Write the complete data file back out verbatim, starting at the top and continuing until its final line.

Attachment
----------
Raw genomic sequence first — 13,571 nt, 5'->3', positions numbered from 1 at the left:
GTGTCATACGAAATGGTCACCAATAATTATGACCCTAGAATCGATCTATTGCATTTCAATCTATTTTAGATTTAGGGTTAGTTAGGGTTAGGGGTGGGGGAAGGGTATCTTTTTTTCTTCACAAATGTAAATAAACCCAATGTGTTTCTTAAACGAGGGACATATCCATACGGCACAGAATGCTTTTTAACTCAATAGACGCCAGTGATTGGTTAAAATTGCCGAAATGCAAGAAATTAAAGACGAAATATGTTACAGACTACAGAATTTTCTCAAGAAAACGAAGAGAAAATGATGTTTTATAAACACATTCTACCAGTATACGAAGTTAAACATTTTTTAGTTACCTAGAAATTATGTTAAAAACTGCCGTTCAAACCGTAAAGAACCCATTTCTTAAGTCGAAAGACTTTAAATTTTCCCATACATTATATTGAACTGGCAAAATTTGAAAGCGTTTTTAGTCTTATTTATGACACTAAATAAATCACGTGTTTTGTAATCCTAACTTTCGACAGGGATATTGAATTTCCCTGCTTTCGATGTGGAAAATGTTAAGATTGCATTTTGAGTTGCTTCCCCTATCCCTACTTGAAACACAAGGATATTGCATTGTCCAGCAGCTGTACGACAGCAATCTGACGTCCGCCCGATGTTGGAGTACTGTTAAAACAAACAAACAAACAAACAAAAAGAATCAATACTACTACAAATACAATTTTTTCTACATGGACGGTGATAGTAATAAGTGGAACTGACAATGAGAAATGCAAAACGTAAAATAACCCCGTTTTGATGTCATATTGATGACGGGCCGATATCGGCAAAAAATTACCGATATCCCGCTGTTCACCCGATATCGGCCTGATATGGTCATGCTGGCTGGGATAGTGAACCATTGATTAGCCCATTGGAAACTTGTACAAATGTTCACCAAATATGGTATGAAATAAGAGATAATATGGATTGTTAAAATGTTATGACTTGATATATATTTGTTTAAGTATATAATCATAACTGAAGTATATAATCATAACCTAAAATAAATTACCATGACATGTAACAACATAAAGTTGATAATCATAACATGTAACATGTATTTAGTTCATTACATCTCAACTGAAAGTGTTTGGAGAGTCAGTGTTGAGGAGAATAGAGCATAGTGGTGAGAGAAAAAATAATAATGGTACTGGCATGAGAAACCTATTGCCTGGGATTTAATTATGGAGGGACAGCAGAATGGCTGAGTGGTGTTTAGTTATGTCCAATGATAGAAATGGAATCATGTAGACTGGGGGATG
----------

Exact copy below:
Raw genomic sequence first — 13,571 nt, 5'->3', positions numbered from 1 at the left:
GTGTCATACGAAATGGTCACCAATAATTATGACCCTAGAATCGATCTATTGCATTTCAATCTATTTTAGATTTAGGGTTAGTTAGGGTTAGGGGTGGGGGAAGGGTATCTTTTTTTCTTCACAAATGTAAATAAACCCAATGTGTTTCTTAAACGAGGGACATATCCATACGGCACAGAATGCTTTTTAACTCAATAGACGCCAGTGATTGGTTAAAATTGCCGAAATGCAAGAAATTAAAGACGAAATATGTTACAGACTACAGAATTTTCTCAAGAAAACGAAGAGAAAATGATGTTTTATAAACACATTCTACCAGTATACGAAGTTAAACATTTTTTAGTTACCTAGAAATTATGTTAAAAACTGCCGTTCAAACCGTAAAGAACCCATTTCTTAAGTCGAAAGACTTTAAATTTTCCCATACATTATATTGAACTGGCAAAATTTGAAAGCGTTTTTAGTCTTATTTATGACACTAAATAAATCACGTGTTTTGTAATCCTAACTTTCGACAGGGATATTGAATTTCCCTGCTTTCGATGTGGAAAATGTTAAGATTGCATTTTGAGTTGCTTCCCCTATCCCTACTTGAAACACAAGGATATTGCATTGTCCAGCAGCTGTACGACAGCAATCTGACGTCCGCCCGATGTTGGAGTACTGTTAAAACAAACAAACAAACAAACAAAAAGAATCAATACTACTACAAATACAATTTTTTCTACATGGACGGTGATAGTAATAAGTGGAACTGACAATGAGAAATGCAAAACGTAAAATAACCCCGTTTTGATGTCATATTGATGACGGGCCGATATCGGCAAAAAATTACCGATATCCCGCTGTTCACCCGATATCGGCCTGATATGGTCATGCTGGCTGGGATAGTGAACCATTGATTAGCCCATTGGAAACTTGTACAAATGTTCACCAAATATGGTATGAAATAAGAGATAATATGGATTGTTAAAATGTTATGACTTGATATATATTTGTTTAAGTATATAATCATAACTGAAGTATATAATCATAACCTAAAATAAATTACCATGACATGTAACAACATAAAGTTGATAATCATAACATGTAACATGTATTTAGTTCATTACATCTCAACTGAAAGTGTTTGGAGAGTCAGTGTTGAGGAGAATAGAGCATAGTGGTGAGAGAAAAAATAATAATGGTACTGGCATGAGAAACCTATTGCCTGGGATTTAATTATGGAGGGACAGCAGAATGGCTGAGTGGTGTTTAGTTATGTCCAATGATAGAAATGGAATCATGTAGACTGGGGGATG